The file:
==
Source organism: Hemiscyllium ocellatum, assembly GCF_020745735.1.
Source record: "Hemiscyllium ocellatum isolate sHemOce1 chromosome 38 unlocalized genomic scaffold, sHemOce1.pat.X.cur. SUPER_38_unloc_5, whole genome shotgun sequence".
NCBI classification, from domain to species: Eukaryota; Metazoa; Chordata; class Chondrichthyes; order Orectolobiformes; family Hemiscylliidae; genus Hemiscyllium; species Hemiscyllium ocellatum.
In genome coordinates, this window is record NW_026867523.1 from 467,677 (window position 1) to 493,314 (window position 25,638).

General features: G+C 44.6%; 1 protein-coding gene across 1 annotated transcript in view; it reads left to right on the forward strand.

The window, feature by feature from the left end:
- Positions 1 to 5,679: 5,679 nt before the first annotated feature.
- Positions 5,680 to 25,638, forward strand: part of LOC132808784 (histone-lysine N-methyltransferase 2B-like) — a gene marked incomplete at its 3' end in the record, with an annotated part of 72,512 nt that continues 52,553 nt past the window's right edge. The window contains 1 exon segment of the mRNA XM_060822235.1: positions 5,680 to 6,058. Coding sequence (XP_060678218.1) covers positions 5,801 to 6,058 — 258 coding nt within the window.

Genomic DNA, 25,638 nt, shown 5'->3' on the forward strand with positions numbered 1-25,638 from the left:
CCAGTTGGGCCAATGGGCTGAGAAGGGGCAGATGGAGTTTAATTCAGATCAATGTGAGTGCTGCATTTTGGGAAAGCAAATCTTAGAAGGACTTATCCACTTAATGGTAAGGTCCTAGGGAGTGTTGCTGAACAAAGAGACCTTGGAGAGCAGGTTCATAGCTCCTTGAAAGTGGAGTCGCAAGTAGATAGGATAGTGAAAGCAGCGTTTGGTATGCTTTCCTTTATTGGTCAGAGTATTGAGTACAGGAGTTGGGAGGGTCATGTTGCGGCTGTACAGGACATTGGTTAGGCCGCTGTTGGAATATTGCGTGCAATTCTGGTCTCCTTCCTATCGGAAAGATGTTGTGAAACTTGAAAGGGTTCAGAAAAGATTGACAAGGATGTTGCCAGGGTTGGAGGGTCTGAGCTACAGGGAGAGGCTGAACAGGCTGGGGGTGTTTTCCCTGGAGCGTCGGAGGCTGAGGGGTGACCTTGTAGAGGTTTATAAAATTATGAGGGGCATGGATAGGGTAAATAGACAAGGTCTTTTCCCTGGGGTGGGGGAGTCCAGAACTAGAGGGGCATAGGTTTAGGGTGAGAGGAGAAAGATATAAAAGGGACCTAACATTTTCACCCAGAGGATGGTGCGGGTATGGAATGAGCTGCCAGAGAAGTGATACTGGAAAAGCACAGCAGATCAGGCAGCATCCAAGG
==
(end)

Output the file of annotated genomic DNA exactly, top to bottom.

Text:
Source organism: Hemiscyllium ocellatum, assembly GCF_020745735.1.
Source record: "Hemiscyllium ocellatum isolate sHemOce1 chromosome 38 unlocalized genomic scaffold, sHemOce1.pat.X.cur. SUPER_38_unloc_5, whole genome shotgun sequence".
NCBI classification, from domain to species: Eukaryota; Metazoa; Chordata; class Chondrichthyes; order Orectolobiformes; family Hemiscylliidae; genus Hemiscyllium; species Hemiscyllium ocellatum.
In genome coordinates, this window is record NW_026867523.1 from 467,677 (window position 1) to 493,314 (window position 25,638).

General features: G+C 44.6%; 1 protein-coding gene across 1 annotated transcript in view; it reads left to right on the forward strand.

The window, feature by feature from the left end:
- Positions 1 to 5,679: 5,679 nt before the first annotated feature.
- Positions 5,680 to 25,638, forward strand: part of LOC132808784 (histone-lysine N-methyltransferase 2B-like) — a gene marked incomplete at its 3' end in the record, with an annotated part of 72,512 nt that continues 52,553 nt past the window's right edge. The window contains 1 exon segment of the mRNA XM_060822235.1: positions 5,680 to 6,058. Coding sequence (XP_060678218.1) covers positions 5,801 to 6,058 — 258 coding nt within the window.

Genomic DNA, 25,638 nt, shown 5'->3' on the forward strand with positions numbered 1-25,638 from the left:
CCAGTTGGGCCAATGGGCTGAGAAGGGGCAGATGGAGTTTAATTCAGATCAATGTGAGTGCTGCATTTTGGGAAAGCAAATCTTAGAAGGACTTATCCACTTAATGGTAAGGTCCTAGGGAGTGTTGCTGAACAAAGAGACCTTGGAGAGCAGGTTCATAGCTCCTTGAAAGTGGAGTCGCAAGTAGATAGGATAGTGAAAGCAGCGTTTGGTATGCTTTCCTTTATTGGTCAGAGTATTGAGTACAGGAGTTGGGAGGGTCATGTTGCGGCTGTACAGGACATTGGTTAGGCCGCTGTTGGAATATTGCGTGCAATTCTGGTCTCCTTCCTATCGGAAAGATGTTGTGAAACTTGAAAGGGTTCAGAAAAGATTGACAAGGATGTTGCCAGGGTTGGAGGGTCTGAGCTACAGGGAGAGGCTGAACAGGCTGGGGGTGTTTTCCCTGGAGCGTCGGAGGCTGAGGGGTGACCTTGTAGAGGTTTATAAAATTATGAGGGGCATGGATAGGGTAAATAGACAAGGTCTTTTCCCTGGGGTGGGGGAGTCCAGAACTAGAGGGGCATAGGTTTAGGGTGAGAGGAGAAAGATATAAAAGGGACCTAACATTTTCACCCAGAGGATGGTGCGGGTATGGAATGAGCTGCCAGAGAAGTGATACTGGAAAAGCACAGCAGATCAGGCAGCATCCAAGG